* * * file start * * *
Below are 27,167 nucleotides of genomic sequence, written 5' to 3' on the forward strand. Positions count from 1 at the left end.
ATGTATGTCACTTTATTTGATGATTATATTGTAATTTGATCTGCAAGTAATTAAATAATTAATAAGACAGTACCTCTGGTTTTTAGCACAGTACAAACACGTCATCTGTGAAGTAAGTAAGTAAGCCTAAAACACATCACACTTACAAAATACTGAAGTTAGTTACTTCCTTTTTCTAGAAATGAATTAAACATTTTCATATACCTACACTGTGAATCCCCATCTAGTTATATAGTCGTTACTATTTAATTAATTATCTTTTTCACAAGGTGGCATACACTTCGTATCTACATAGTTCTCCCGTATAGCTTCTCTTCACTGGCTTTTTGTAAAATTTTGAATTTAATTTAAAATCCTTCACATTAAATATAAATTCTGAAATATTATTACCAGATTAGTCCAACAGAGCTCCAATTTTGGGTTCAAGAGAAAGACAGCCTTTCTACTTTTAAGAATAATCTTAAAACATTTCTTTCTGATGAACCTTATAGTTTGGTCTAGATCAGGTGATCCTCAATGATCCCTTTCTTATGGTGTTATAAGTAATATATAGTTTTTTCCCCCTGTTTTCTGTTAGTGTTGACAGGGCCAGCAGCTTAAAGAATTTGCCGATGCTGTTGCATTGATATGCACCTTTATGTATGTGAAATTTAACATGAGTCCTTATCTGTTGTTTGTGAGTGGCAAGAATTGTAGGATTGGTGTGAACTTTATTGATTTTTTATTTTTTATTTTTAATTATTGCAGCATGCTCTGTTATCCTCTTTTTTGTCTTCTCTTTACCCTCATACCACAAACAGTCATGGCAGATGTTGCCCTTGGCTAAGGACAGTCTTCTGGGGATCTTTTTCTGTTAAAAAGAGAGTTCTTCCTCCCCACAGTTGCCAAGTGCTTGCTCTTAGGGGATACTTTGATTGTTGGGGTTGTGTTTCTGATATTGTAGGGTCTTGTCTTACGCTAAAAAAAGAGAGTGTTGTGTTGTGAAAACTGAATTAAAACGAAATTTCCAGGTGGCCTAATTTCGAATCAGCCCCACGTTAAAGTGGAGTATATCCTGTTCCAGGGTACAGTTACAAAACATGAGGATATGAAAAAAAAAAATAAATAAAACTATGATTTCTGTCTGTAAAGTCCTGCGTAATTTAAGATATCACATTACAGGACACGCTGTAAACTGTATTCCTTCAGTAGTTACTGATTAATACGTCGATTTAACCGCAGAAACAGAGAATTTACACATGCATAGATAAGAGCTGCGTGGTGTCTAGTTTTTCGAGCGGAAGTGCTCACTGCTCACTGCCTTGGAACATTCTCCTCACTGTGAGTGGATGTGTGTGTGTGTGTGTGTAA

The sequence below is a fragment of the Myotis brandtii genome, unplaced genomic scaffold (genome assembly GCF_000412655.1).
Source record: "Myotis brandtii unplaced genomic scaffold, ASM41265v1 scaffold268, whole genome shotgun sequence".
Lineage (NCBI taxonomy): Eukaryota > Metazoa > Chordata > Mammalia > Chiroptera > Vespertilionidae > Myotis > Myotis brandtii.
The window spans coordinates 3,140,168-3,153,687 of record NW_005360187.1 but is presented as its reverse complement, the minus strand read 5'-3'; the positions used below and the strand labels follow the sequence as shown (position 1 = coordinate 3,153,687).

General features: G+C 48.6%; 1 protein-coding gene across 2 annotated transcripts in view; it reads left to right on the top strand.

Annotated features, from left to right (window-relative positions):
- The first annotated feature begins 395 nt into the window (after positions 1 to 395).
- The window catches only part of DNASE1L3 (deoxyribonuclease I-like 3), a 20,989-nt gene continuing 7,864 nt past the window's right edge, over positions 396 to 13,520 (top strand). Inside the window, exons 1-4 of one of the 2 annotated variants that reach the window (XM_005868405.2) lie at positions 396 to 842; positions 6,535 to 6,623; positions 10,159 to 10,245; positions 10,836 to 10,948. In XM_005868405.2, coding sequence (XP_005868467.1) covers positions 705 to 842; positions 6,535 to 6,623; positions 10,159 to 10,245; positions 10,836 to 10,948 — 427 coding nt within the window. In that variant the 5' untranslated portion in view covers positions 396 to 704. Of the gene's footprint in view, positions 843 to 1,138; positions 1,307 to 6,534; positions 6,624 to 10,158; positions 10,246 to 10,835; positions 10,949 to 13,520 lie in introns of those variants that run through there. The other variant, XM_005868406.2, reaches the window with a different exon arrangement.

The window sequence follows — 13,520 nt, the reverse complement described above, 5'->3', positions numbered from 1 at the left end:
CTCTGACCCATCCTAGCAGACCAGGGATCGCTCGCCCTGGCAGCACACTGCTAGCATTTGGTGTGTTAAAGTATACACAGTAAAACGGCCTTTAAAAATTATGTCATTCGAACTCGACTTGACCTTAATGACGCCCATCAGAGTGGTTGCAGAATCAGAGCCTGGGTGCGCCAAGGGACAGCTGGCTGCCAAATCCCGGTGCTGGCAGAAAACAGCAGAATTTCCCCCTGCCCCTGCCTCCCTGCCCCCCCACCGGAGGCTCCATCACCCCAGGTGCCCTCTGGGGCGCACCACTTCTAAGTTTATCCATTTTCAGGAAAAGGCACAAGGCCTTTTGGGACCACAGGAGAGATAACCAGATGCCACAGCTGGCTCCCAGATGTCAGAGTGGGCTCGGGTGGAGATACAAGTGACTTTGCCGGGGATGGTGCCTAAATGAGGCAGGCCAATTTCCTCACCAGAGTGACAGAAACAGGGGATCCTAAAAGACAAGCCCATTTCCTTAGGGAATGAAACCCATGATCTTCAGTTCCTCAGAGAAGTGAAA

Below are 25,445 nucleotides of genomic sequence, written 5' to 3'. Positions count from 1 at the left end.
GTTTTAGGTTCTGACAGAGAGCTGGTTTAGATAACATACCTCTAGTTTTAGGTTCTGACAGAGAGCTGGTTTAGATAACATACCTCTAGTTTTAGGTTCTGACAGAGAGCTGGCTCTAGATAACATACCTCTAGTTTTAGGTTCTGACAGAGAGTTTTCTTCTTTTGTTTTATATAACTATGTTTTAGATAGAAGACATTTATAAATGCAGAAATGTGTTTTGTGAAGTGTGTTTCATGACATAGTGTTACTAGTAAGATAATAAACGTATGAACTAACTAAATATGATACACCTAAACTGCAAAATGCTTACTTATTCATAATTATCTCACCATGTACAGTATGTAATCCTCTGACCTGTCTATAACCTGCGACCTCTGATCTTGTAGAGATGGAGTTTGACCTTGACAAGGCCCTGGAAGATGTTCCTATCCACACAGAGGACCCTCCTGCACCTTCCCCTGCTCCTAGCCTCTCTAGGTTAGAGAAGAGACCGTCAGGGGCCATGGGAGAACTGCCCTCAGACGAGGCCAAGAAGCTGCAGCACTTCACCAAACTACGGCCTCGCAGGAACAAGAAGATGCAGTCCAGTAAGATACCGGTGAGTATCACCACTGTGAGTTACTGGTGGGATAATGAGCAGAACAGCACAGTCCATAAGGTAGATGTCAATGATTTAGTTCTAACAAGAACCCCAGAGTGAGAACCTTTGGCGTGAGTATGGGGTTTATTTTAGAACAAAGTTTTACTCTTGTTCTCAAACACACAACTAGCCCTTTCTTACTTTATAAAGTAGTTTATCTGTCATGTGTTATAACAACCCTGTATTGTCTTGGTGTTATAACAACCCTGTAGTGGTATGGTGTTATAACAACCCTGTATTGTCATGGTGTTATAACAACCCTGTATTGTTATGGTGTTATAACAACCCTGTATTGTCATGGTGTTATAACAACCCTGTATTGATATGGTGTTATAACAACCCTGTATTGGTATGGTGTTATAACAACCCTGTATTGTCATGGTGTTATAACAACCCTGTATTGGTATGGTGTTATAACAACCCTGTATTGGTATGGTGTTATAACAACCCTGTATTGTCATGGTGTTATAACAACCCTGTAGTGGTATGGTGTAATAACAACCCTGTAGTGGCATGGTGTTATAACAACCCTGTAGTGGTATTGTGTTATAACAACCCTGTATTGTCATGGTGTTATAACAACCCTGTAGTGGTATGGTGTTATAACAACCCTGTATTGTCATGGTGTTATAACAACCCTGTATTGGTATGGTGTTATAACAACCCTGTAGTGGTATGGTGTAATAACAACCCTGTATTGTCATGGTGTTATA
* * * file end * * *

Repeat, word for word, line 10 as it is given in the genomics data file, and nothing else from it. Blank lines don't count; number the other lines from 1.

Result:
- The window catches only part of DNASE1L3 (deoxyribonuclease I-like 3), a 20,989-nt gene continuing 7,864 nt past the window's right edge, over positions 396 to 13,520 (top strand). Inside the window, exons 1-4 of one of the 2 annotated variants that reach the window (XM_005868405.2) lie at positions 396 to 842; positions 6,535 to 6,623; positions 10,159 to 10,245; positions 10,836 to 10,948. In XM_005868405.2, coding sequence (XP_005868467.1) covers positions 705 to 842; positions 6,535 to 6,623; positions 10,159 to 10,245; positions 10,836 to 10,948 — 427 coding nt within the window. In that variant the 5' untranslated portion in view covers positions 396 to 704. Of the gene's footprint in view, positions 843 to 1,138; positions 1,307 to 6,534; positions 6,624 to 10,158; positions 10,246 to 10,835; positions 10,949 to 13,520 lie in introns of those variants that run through there. The other variant, XM_005868406.2, reaches the window with a different exon arrangement.